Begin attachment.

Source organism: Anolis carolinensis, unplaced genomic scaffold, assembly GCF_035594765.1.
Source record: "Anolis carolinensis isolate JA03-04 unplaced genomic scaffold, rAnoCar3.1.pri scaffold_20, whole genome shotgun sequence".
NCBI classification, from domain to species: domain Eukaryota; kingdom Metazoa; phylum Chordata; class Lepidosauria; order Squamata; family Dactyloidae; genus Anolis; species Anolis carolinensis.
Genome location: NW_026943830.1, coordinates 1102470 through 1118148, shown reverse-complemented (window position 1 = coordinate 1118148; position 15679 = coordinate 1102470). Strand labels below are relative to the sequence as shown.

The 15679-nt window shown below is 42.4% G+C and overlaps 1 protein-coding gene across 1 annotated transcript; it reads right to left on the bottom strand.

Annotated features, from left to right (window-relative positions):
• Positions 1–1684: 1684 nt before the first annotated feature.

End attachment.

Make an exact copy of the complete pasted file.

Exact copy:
Source organism: Anolis carolinensis, unplaced genomic scaffold, assembly GCF_035594765.1.
Source record: "Anolis carolinensis isolate JA03-04 unplaced genomic scaffold, rAnoCar3.1.pri scaffold_20, whole genome shotgun sequence".
NCBI classification, from domain to species: domain Eukaryota; kingdom Metazoa; phylum Chordata; class Lepidosauria; order Squamata; family Dactyloidae; genus Anolis; species Anolis carolinensis.
Genome location: NW_026943830.1, coordinates 1102470 through 1118148, shown reverse-complemented (window position 1 = coordinate 1118148; position 15679 = coordinate 1102470). Strand labels below are relative to the sequence as shown.

The 15679-nt window shown below is 42.4% G+C and overlaps 1 protein-coding gene across 1 annotated transcript; it reads right to left on the bottom strand.

Annotated features, from left to right (window-relative positions):
• Positions 1–1684: 1684 nt before the first annotated feature.